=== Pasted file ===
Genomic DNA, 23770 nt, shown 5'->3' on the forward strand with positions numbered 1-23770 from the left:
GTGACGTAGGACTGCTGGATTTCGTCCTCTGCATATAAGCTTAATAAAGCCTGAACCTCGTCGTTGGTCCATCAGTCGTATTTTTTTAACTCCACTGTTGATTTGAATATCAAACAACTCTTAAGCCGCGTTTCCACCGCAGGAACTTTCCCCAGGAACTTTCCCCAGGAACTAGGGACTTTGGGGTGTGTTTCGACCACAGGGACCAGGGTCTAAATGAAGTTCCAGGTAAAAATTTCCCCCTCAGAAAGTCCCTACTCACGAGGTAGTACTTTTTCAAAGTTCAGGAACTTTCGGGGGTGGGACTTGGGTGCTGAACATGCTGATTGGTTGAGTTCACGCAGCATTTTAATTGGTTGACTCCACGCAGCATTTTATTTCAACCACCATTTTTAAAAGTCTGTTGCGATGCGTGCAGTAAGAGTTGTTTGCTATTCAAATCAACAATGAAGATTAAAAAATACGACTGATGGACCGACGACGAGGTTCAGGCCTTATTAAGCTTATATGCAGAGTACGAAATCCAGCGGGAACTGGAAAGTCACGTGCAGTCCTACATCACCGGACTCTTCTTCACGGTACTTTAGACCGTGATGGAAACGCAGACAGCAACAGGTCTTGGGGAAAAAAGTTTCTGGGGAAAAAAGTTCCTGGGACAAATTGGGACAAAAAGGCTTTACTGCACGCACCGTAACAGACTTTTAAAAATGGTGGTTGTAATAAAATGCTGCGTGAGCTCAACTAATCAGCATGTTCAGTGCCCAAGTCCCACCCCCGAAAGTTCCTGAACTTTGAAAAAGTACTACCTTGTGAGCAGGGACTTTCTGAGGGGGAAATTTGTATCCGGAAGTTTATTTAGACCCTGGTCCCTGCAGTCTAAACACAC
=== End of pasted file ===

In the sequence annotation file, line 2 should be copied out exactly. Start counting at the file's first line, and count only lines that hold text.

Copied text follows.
GTGACGTAGGACTGCTGGATTTCGTCCTCTGCATATAAGCTTAATAAAGCCTGAACCTCGTCGTTGGTCCATCAGTCGTATTTTTTTAACTCCACTGTTGATTTGAATATCAAACAACTCTTAAGCCGCGTTTCCACCGCAGGAACTTTCCCCAGGAACTTTCCCCAGGAACTAGGGACTTTGGGGTGTGTTTCGACCACAGGGACCAGGGTCTAAATGAAGTTCCAGGTAAAAATTTCCCCCTCAGAAAGTCCCTACTCACGAGGTAGTACTTTTTCAAAGTTCAGGAACTTTCGGGGGTGGGACTTGGGTGCTGAACATGCTGATTGGTTGAGTTCACGCAGCATTTTAATTGGTTGACTCCACGCAGCATTTTATTTCAACCACCATTTTTAAAAGTCTGTTGCGATGCGTGCAGTAAGAGTTGTTTGCTATTCAAATCAACAATGAAGATTAAAAAATACGACTGATGGACCGACGACGAGGTTCAGGCCTTATTAAGCTTATATGCAGAGTACGAAATCCAGCGGGAACTGGAAAGTCACGTGCAGTCCTACATCACCGGACTCTTCTTCACGGTACTTTAGACCGTGATGGAAACGCAGACAGCAACAGGTCTTGGGGAAAAAAGTTTCTGGGGAAAAAAGTTCCTGGGACAAATTGGGACAAAAAGGCTTTACTGCACGCACCGTAACAGACTTTTAAAAATGGTGGTTGTAATAAAATGCTGCGTGAGCTCAACTAATCAGCATGTTCAGTGCCCAAGTCCCACCCCCGAAAGTTCCTGAACTTTGAAAAAGTACTACCTTGTGAGCAGGGACTTTCTGAGGGGGAAATTTGTATCCGGAAGTTTATTTAGACCCTGGTCCCTGCAGTCTAAACACAC